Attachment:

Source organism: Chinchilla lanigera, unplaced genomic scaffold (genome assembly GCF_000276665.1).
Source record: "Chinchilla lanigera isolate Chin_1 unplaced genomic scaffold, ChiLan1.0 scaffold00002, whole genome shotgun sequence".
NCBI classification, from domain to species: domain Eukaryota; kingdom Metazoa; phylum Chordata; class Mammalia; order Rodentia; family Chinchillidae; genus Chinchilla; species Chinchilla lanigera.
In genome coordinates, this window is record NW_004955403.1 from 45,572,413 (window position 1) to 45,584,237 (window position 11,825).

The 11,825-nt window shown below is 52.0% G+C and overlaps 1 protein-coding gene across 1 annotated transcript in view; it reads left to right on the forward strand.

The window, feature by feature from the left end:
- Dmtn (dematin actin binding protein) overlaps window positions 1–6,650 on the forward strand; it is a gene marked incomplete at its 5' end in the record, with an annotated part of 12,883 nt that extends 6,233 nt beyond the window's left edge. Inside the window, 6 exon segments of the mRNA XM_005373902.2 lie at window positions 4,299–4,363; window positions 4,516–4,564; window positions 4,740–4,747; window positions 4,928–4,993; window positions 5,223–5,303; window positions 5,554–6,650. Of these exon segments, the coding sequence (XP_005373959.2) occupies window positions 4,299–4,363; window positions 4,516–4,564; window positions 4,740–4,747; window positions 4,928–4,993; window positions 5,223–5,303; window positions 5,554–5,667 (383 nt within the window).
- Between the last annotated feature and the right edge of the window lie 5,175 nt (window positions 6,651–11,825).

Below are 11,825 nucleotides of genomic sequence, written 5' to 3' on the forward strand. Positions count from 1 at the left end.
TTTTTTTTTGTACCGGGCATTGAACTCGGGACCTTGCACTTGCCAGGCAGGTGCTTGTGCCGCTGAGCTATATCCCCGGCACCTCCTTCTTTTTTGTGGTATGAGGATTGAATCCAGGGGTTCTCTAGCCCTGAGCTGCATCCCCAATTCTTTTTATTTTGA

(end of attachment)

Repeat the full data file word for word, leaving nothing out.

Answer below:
Source organism: Chinchilla lanigera, unplaced genomic scaffold (genome assembly GCF_000276665.1).
Source record: "Chinchilla lanigera isolate Chin_1 unplaced genomic scaffold, ChiLan1.0 scaffold00002, whole genome shotgun sequence".
NCBI classification, from domain to species: domain Eukaryota; kingdom Metazoa; phylum Chordata; class Mammalia; order Rodentia; family Chinchillidae; genus Chinchilla; species Chinchilla lanigera.
In genome coordinates, this window is record NW_004955403.1 from 45,572,413 (window position 1) to 45,584,237 (window position 11,825).

The 11,825-nt window shown below is 52.0% G+C and overlaps 1 protein-coding gene across 1 annotated transcript in view; it reads left to right on the forward strand.

The window, feature by feature from the left end:
- Dmtn (dematin actin binding protein) overlaps window positions 1–6,650 on the forward strand; it is a gene marked incomplete at its 5' end in the record, with an annotated part of 12,883 nt that extends 6,233 nt beyond the window's left edge. Inside the window, 6 exon segments of the mRNA XM_005373902.2 lie at window positions 4,299–4,363; window positions 4,516–4,564; window positions 4,740–4,747; window positions 4,928–4,993; window positions 5,223–5,303; window positions 5,554–6,650. Of these exon segments, the coding sequence (XP_005373959.2) occupies window positions 4,299–4,363; window positions 4,516–4,564; window positions 4,740–4,747; window positions 4,928–4,993; window positions 5,223–5,303; window positions 5,554–5,667 (383 nt within the window).
- Between the last annotated feature and the right edge of the window lie 5,175 nt (window positions 6,651–11,825).

Below are 11,825 nucleotides of genomic sequence, written 5' to 3' on the forward strand. Positions count from 1 at the left end.
TTTTTTTTTGTACCGGGCATTGAACTCGGGACCTTGCACTTGCCAGGCAGGTGCTTGTGCCGCTGAGCTATATCCCCGGCACCTCCTTCTTTTTTGTGGTATGAGGATTGAATCCAGGGGTTCTCTAGCCCTGAGCTGCATCCCCAATTCTTTTTATTTTGA